Obviously, Facebook users are feeling concern about what the social media platform will do with the intimate images once they are uploaded.
Australia's e-safety commissioner says revenge porn has been an increasing problem in the country.
"Facebook is very hard as well because they don't provide you with a direct line of communication like Google Legal does", he continued.
The idea is that hashed images would be completely anonymous and never seen by anyone during the fingerprinting process, and once processed they would be automatically blocked on all of Facebook's services - Facebook, Messenger, Instagram and so on. Facebook knows that there will be many people concerned about how it handles such sensitive content, and I imagine they have put a good deal of thought into minimising the chances that anything goes wrong. Facebook "in most cases" will delete the account of the person who first shared the image, Vice reported.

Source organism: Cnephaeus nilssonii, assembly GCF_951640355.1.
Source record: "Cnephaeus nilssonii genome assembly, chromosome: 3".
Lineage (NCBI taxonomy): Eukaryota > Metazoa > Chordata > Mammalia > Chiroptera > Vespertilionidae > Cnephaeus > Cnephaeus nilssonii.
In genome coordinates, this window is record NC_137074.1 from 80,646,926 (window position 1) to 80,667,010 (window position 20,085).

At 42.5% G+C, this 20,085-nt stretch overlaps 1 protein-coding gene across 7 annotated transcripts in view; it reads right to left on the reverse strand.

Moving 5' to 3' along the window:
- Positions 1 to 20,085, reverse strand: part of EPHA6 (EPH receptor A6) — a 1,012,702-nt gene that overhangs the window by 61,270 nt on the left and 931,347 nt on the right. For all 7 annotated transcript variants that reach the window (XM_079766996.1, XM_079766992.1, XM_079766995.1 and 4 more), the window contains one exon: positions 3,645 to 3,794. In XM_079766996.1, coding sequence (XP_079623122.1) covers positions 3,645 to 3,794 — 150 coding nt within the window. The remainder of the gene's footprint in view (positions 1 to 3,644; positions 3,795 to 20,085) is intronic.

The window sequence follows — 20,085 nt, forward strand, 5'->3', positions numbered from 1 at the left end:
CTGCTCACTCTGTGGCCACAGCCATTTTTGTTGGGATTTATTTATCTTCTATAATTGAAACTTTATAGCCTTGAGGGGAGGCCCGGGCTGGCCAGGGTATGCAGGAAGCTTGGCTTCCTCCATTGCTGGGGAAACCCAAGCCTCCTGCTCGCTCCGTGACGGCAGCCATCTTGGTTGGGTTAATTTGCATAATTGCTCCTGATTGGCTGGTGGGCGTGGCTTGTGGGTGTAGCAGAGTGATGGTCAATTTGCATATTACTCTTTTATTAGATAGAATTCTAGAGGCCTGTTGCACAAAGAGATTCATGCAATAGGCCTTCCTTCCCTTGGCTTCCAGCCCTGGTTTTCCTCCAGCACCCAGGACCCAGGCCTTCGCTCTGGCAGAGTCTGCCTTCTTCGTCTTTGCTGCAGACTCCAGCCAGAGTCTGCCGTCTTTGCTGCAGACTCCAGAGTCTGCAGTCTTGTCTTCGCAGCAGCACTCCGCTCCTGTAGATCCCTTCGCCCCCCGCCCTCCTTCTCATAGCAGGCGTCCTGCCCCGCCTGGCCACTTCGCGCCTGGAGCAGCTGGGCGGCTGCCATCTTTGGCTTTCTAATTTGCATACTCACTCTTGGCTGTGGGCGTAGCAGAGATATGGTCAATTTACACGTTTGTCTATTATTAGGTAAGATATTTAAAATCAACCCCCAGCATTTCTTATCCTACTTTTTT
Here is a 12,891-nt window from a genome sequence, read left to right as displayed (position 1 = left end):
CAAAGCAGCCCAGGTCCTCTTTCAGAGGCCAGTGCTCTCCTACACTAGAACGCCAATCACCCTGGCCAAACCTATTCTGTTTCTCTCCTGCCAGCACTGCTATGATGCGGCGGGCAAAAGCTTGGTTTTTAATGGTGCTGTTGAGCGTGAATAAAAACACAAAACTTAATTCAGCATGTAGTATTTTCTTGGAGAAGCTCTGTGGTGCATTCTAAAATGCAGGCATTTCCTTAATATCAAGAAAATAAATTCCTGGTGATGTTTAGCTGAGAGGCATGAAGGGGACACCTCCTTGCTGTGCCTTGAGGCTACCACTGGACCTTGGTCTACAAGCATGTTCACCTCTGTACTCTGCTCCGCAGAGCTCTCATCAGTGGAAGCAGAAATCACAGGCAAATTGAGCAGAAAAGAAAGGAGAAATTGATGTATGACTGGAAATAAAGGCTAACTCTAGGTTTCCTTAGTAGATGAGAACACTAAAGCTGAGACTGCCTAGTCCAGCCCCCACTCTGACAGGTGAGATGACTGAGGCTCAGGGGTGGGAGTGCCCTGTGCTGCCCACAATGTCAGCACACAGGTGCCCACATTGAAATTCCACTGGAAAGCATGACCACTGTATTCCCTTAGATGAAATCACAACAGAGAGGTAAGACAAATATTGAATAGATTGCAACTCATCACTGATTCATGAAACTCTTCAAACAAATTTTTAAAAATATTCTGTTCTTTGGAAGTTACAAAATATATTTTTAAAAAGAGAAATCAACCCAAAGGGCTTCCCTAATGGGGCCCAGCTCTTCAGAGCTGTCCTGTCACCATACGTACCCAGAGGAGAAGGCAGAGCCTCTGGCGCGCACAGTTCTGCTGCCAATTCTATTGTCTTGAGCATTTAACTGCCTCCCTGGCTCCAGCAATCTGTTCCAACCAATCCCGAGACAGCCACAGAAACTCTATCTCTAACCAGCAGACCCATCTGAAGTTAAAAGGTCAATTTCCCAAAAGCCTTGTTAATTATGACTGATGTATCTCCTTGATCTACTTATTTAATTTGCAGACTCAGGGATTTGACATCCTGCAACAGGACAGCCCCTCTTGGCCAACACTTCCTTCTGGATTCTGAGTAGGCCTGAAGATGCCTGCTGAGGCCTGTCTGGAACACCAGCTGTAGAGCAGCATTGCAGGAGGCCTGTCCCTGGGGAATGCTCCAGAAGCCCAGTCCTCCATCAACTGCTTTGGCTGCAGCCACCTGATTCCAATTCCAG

"Facebook is doing this in partnership with Australian government agency e-Safety in order to try to prevent people from sharing intimate images without consent".
The trial feature will only work to stop the spread of nude photos on Facebook, not the rest of the internet.
It is important to note that 4% of US internet users have become victims of revenge porn, according to a 2016 study.
In Australia, Facebook's customer support team has been reviewing blurred versions of the image in order to determine whether or not it is explicit. "So if somebody tried to upload that same image, which would have the same digital footprint or hash value, it will be prevented from being uploaded", Julie Inman Grant of eSafety commission told the Australian Broadcasting Corporation. If you report an image on Facebook as revenge porn, Facebook moderators will tag the image using photo-matching technology in an attempt to keep it from spreading.
But the real question is - who is ready to share their nudes with Facebook?
Grant and Facebook, however, are very confident of Facebook's anti revenge porn tool.